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Coronavirus: Tech to the rescue

It has largely been technology that has kept workers productive and the kids entertained during the Covid-19 coronavirus lockdown, says Billy MacInnes

One thing that has come out of Covid-19, the lockdown, and the huge increase in the numbers of people being forced to stay indoors and work from home is that we are beginning to see the value of the technology we possess.

This is most obvious in the way we use it as a means to link us to the outside world. Parents who once anxiously wondered whether their kids were spending too much time on their phones are now appreciative of how they allow them to engage with their friends. Families are able to see and talk to each other on video despite being stuck in houses miles away from each other.

It’s interesting to point out, however, that while the circumstances seem tailor-made for online shopping, with so many outlets shuttered for weeks, people are still going to supermarkets to stock up on essentials, possibly because of a need for some human interaction (however dispersed) or as another excuse to get out of the house beyond their one period of daily exercise.

Perhaps they have also been put off by the long lead times cited by many online delivery services in the early days of the lockdown or by the complications added to the delivery process by the virus and the precautions needed to be taken against it.

But despite the difficulties with orders, early concerns over the ability of the broadband networks to handle a predicted upsurge in traffic from the swollen ranks of those confined at home seem to have abated. Technology has, for the most part, not been found wanting. Life goes on, albeit in a truncated fashion.

But looking at the world around me through the TV screen, my smartphone or laptop, I can’t help wondering if the virus and its consequences are helping us to get a clearer view of just how much technology we really need.

So much of the marketing we lived through during normal times seemed designed to make organisations, businesses and people believe that they were suffering from not enough technology (NET). The implied message was that all they needed to make things better was to invest in this technology, that service or that phone – ad infinitum.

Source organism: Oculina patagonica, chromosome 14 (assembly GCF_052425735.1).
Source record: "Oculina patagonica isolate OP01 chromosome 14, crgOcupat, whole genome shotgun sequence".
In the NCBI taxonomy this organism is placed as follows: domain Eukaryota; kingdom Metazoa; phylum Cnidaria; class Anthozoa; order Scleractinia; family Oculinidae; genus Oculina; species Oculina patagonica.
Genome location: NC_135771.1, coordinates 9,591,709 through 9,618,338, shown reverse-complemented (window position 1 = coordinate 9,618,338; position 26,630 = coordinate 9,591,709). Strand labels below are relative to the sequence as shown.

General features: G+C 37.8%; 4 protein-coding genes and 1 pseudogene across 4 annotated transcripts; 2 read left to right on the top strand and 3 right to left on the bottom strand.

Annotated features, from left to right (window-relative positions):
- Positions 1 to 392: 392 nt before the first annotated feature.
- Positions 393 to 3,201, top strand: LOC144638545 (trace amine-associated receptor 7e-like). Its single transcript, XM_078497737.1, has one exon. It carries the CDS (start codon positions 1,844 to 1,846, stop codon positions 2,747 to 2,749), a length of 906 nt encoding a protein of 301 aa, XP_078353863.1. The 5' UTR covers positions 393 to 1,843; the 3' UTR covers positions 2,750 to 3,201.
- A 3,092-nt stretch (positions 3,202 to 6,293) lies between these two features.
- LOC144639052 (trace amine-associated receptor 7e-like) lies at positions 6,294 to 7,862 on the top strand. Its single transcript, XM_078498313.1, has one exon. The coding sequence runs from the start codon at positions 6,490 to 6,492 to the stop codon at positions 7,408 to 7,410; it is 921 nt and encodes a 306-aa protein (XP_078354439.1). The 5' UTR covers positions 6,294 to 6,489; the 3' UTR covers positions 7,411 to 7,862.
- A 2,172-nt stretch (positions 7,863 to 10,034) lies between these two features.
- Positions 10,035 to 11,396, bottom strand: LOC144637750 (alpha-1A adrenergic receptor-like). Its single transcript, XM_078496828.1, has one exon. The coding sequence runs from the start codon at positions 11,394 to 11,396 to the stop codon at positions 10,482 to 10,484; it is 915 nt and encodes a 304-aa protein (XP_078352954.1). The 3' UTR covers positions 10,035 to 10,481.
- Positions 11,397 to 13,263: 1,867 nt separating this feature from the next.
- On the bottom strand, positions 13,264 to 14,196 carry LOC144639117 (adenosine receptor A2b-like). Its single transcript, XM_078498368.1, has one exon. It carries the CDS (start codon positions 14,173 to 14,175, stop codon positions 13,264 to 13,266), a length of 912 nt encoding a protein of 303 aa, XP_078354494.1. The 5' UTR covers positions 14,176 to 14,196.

One thing very few customers were ever accused of was having excessive technology (ET) even though there were probably quite a few that did but, to be fair, they probably thought of it as “future-proofing”.

In the absence of any major IT disasters, failure or outages in this unprecedented period of disruption to our normal lives and patterns, I have to wonder if the blunt truth is that, despite all the urging to replace this and migrate to that, the vast majority of organisations, businesses and people have been blessed with good enough technology (GET) all along. After all, if a global pandemic isn’t a strong enough test for the capability of your technology, I’m not sure what is.

So far – touch screen – it seems to be doing a remarkably good job for very many of us. When this is over, we may see a resumption of the relentless cycle of upgrade/migrate, but it will be tempered by the economic situation which greets us when the lockdown has ended.

It might not be possible to restart the treadmill of consumption that has been temporarily suspended for the past few weeks or it may only work at a much slower speed. A lot of things that we assumed and accepted as orthodoxy could come under renewed scrutiny when this is over.

To quote Bob Dylan’s Oscar-winning song: “I used to care, but things have changed.”

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